For Term Life Insurance, the answer is always yes . For Permanent Life Insurance, as the “living” benefits accumulate, they may be used to provide funds for financial needs such as loans, premium payments and retirement benefits prior to your death.
How do companies set a price for Life Insurance?
Although there may be a myriad of fees, expenses, interest assumptions and other factors used to develop a given life insurance company’s premiums for a policy, the rates for life insurance are ultimately based upon one factor—the statistical chances of the insured dying in a given year. Such statistics, based upon insurance company experience and government records, are used to calculate an annual “death cost” for each $1,000 of life insurance benefit. Since statistically few people will die at younger ages, the death cost for those years will be extremely low. As people age, the statistical chance of death increases—slowly at first, then more rapidly after the insured passes middle age—and therefore so does the annual death cost.
Which type of Life Insurance is less expensive?
Since term insurance only provides a benefit if the insured dies during the policy term, its premiums will be the closest to pure death cost. This is why term is the least expensive coverage to buy at younger ages. At older ages, however, the cost of a term policy rises rapidly along with the increasing death cost and may soon become prohibitive for many senior citizens. A term insurance policy’s premium will remain the same during the term. Permanent Life Insurance rates are also fixed for the policy term. However, since the policy is permanent, this fixed premium must represent an average death cost over the entire expected life of the insured. The result is that permanent policy rates will often be significantly higher than term rates at the younger ages, but then significantly lower at older ages.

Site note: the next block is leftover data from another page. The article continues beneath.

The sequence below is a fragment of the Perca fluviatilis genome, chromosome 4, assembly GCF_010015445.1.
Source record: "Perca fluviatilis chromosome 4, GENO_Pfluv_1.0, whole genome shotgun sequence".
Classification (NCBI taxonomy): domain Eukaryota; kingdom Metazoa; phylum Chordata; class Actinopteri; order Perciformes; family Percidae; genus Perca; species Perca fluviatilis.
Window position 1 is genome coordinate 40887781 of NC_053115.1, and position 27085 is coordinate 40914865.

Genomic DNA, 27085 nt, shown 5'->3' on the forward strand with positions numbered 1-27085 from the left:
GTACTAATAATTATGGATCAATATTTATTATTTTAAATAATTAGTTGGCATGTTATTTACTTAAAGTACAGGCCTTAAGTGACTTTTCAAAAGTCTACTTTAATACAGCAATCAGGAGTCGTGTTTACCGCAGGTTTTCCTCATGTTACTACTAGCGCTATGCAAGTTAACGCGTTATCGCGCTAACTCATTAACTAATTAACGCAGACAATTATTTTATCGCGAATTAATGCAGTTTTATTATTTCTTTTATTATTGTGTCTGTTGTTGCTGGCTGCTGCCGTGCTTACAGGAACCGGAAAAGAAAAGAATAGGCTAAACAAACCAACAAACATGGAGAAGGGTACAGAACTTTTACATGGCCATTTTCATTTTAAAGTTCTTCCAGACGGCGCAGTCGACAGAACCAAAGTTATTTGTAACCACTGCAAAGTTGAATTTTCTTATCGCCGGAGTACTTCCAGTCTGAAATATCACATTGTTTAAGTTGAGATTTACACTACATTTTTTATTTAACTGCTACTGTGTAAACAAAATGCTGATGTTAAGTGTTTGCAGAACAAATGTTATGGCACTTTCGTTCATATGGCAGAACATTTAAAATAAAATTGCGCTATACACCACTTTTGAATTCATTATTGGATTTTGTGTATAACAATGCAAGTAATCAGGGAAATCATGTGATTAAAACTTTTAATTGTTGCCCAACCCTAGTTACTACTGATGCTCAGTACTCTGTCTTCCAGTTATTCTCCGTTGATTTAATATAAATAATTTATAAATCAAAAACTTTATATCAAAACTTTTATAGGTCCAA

If Term Life Insurance is less expensive, why should I buy Permanent Life Insurance?
There are many reasons. Here are three of the key considerations:
Permanent Life Insurance will always be there. Some final expense needs are permanent, and only permanent insurance is guaranteed, assuming you pay the premiums, to be there when needed. Term Life Insurance, by its nature, is temporary, and at some point will become nonrenewable. In fact, a good life insurance rule of thumb is to buy Permanent Life Insurance for permanent needs (funeral, burial, estate liquidity), and Term Life Insurance for temporary needs (raising kids, mortgages, and college).
Permanent Life Insurance premiums are fixed for life. While the premium may be higher at younger ages than term, it will never go up. And that can be a great comfort upon reaching older age and not having to face the possibility of your term insurance premium increasing beyond your ability to pay, possibly at the very time you need your insurance the most.
Permanent Life Insurance builds cash values. During those early years of your policy, when your “lifetime average” premiums are higher than the death cost, that extra money is set aside to help cover the higher death costs in later years. But in the meantime it is put to good use. In effect, it becomes a form of savings account inside your life policy. This “cash value”, as it grows, can be used as the basis for a loan from the insurance company, used to pay premiums if necessary, or taken as a cash settlement in the event you cancel the policy.